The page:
Even before a hiring manager sets eyes on your resume, they could be finding out everything they need, and want, to know from your LinkedIn profile. There are benefits for anyone on LinkedIn to have an optimized profile, but even more so for both active and passive job seekers when it comes to attracting the right eyes on your information.
So what exactly are hiring managers and recruiters looking for on your LinkedIn profile?
Summary and Experience
Treat these areas as a CliffNotes version of your resume. It should include where you’ve worked, how long you’ve worked in each position, and what your role was at each. Make sure the About section is eye-catching. As the first bit of copy someone sees when they land on your profile, this is what can keep a person scrolling or clicking an X. Your LinkedIn profile doesn’t just communicate your professional story, but your personal branding. Keep that in mind as you are building your profile.
More Than Basic Setup – Checking all the boxes on each section doesn’t mean your LinkedIn profile is hiring manager-friendly just yet. Think of your profile as your own personal website and incorporate SEO strategy into it. Choose a quality profile picture that encourages a positive first impression. Include keywords that hiring managers are using in their searches. In the same breath, don’t overstuff the copy with them because it can make reading your profile clunky and unappealing. It’s important that you make your LinkedIn profile searchable, but you need to write for the human eye too.
Solid Network & Engaging Presence – Create a network of well-rounded individuals who you can not only learn from but can help support your online credibility. Reach out to those you’ve worked for, or with, in the past, and ask for recommendations and endorsements. That backing will give your LinkedIn profile an extra boost. Optically, the number of connections you have can be just as substantial as the quality. And it isn’t just about your network, you need to be engaging on the platform too. Interact with posts that are industry-specific or align with your personal branding. Also, be open to creating or posting your own thought-leadership content. This can be something as simple as an industry-related quote or as in-depth as a longer-form insight or thought you have regarding your career.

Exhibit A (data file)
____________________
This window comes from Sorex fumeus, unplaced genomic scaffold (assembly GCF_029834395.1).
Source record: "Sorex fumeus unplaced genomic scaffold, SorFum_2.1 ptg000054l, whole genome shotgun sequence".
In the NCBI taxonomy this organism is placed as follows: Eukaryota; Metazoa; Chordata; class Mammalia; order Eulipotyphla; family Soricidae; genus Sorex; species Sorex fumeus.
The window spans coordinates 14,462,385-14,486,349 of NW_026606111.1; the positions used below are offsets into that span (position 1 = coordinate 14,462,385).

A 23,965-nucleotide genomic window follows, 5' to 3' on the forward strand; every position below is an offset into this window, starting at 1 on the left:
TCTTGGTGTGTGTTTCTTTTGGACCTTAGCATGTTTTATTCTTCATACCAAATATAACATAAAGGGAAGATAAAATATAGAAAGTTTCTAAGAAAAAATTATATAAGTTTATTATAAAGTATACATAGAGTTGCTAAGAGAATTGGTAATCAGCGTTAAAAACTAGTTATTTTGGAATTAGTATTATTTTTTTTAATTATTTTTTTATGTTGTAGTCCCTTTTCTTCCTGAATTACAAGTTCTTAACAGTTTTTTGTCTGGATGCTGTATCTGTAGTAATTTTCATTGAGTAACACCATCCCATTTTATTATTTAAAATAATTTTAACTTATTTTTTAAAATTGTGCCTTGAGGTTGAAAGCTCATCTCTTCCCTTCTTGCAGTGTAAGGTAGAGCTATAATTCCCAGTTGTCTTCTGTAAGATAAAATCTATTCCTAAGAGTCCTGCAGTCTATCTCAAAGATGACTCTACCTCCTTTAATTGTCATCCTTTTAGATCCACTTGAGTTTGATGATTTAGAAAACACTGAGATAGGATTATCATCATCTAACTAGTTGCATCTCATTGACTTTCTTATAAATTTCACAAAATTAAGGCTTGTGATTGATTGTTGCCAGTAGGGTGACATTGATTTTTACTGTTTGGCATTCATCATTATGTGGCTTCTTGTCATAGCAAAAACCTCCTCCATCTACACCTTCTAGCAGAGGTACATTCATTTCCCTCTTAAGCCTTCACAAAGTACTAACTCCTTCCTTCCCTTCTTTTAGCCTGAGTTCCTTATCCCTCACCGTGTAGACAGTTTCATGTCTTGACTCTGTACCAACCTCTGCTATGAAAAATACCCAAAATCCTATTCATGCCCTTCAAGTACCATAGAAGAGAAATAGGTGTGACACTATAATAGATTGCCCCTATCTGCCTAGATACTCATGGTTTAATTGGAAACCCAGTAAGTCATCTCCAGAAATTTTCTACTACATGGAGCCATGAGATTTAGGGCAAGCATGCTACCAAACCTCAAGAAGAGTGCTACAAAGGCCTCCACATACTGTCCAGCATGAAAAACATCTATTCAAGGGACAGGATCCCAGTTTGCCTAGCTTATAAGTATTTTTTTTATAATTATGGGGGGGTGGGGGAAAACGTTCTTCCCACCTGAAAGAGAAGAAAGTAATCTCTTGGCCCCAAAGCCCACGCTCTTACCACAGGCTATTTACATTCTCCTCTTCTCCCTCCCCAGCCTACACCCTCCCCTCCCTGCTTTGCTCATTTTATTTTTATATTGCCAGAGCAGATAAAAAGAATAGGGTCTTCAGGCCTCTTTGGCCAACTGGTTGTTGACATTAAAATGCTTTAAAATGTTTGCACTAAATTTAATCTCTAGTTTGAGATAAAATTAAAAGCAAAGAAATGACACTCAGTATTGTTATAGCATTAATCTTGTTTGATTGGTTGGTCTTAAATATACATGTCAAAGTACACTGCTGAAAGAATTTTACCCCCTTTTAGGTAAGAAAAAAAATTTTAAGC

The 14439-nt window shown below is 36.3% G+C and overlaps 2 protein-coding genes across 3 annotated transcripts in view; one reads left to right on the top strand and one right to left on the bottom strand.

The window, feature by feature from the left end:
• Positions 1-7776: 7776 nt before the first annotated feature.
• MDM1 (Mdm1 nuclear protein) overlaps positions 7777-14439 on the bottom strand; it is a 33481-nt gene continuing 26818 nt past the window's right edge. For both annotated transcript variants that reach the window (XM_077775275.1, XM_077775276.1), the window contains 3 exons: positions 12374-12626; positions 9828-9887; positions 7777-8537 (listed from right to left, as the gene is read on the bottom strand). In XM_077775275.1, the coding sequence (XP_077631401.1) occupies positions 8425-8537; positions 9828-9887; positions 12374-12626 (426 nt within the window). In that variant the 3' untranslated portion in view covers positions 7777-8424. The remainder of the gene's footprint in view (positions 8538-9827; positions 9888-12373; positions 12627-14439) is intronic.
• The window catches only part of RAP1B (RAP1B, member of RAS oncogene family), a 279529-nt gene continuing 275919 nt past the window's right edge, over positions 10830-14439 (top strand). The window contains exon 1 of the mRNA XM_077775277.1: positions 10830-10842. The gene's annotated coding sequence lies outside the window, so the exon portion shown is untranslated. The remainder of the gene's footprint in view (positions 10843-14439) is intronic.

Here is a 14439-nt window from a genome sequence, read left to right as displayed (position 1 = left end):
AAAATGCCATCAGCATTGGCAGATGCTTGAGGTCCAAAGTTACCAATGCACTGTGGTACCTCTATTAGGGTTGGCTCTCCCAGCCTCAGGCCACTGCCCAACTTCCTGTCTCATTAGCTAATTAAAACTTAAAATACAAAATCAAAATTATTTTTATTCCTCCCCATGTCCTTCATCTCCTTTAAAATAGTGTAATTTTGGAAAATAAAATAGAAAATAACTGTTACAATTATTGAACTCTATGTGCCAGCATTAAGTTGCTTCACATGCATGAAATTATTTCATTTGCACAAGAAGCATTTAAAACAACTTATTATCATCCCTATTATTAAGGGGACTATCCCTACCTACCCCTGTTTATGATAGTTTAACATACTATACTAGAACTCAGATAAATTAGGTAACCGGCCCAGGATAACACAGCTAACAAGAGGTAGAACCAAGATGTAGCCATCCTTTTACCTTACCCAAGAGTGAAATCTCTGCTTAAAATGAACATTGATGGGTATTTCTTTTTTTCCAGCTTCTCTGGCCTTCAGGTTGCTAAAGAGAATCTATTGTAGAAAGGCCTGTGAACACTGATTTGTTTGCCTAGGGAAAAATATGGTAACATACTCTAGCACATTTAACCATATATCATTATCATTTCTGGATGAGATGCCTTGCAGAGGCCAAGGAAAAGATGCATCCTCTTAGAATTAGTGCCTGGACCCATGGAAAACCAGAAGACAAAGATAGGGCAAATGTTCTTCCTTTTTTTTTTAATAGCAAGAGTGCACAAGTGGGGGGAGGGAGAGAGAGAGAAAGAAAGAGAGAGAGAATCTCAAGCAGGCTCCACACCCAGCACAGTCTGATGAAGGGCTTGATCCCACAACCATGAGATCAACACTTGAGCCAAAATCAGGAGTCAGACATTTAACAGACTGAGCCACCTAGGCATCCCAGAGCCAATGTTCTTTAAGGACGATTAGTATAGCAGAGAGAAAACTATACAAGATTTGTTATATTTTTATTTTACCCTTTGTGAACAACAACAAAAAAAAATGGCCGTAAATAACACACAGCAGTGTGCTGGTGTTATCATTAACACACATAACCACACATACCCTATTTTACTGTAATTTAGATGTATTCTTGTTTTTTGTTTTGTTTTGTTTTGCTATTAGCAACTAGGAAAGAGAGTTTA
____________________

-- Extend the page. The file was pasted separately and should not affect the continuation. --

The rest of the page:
Remove Red Flags – If you have been a job hopper previously, you need to do your best to tie the strings together and remove any positions that don’t, or least, positively impact your job history. Don’t inflate job titles. Think of how hiring managers are searching for positions. They aren’t necessarily searching for a Selling Rockstar, but more likely a Sales Manager. Keep that in mind. This might seem obvious but remove any inappropriate language. Your LinkedIn profile is a professional view of your personal branding and should be appropriate.
Talk Yourself Up – Include specific achievements you’ve earned or awards you’ve garnered in each of the roles you’ve had. This information won’t be readily available to hiring managers anywhere else, so don’t undersell yourself here. Your LinkedIn profile is really one of the only digital platforms you have from a professional standpoint where you can full-on market yourself without coming across as egotistic.
If you are a hiring manager, what is it that catches your eye about someone’s LinkedIn profile? On the other side, what about your LinkedIn profile has caught the eye of a hiring manager? Join the conversation on LinkedIn and check out What Working from Home has Taught Us.